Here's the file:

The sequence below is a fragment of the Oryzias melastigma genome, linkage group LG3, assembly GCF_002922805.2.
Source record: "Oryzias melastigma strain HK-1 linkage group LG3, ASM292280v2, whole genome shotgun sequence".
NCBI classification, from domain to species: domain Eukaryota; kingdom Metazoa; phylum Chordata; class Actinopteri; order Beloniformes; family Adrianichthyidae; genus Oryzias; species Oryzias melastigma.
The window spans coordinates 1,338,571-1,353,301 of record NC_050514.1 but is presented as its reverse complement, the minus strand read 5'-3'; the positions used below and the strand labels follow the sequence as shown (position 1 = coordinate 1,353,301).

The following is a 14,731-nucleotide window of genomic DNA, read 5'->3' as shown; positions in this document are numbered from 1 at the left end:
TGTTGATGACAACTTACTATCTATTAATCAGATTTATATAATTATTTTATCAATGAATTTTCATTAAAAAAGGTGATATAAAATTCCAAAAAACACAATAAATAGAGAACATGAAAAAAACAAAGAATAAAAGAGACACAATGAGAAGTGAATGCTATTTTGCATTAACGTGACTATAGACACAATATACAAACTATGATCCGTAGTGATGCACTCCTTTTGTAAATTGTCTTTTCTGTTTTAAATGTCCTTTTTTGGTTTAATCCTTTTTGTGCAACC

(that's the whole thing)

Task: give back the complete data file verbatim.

The sequence below is a fragment of the Oryzias melastigma genome, linkage group LG3, assembly GCF_002922805.2.
Source record: "Oryzias melastigma strain HK-1 linkage group LG3, ASM292280v2, whole genome shotgun sequence".
NCBI classification, from domain to species: domain Eukaryota; kingdom Metazoa; phylum Chordata; class Actinopteri; order Beloniformes; family Adrianichthyidae; genus Oryzias; species Oryzias melastigma.
The window spans coordinates 1,338,571-1,353,301 of record NC_050514.1 but is presented as its reverse complement, the minus strand read 5'-3'; the positions used below and the strand labels follow the sequence as shown (position 1 = coordinate 1,353,301).

The following is a 14,731-nucleotide window of genomic DNA, read 5'->3' as shown; positions in this document are numbered from 1 at the left end:
TGTTGATGACAACTTACTATCTATTAATCAGATTTATATAATTATTTTATCAATGAATTTTCATTAAAAAAGGTGATATAAAATTCCAAAAAACACAATAAATAGAGAACATGAAAAAAACAAAGAATAAAAGAGACACAATGAGAAGTGAATGCTATTTTGCATTAACGTGACTATAGACACAATATACAAACTATGATCCGTAGTGATGCACTCCTTTTGTAAATTGTCTTTTCTGTTTTAAATGTCCTTTTTTGGTTTAATCCTTTTTGTGCAACC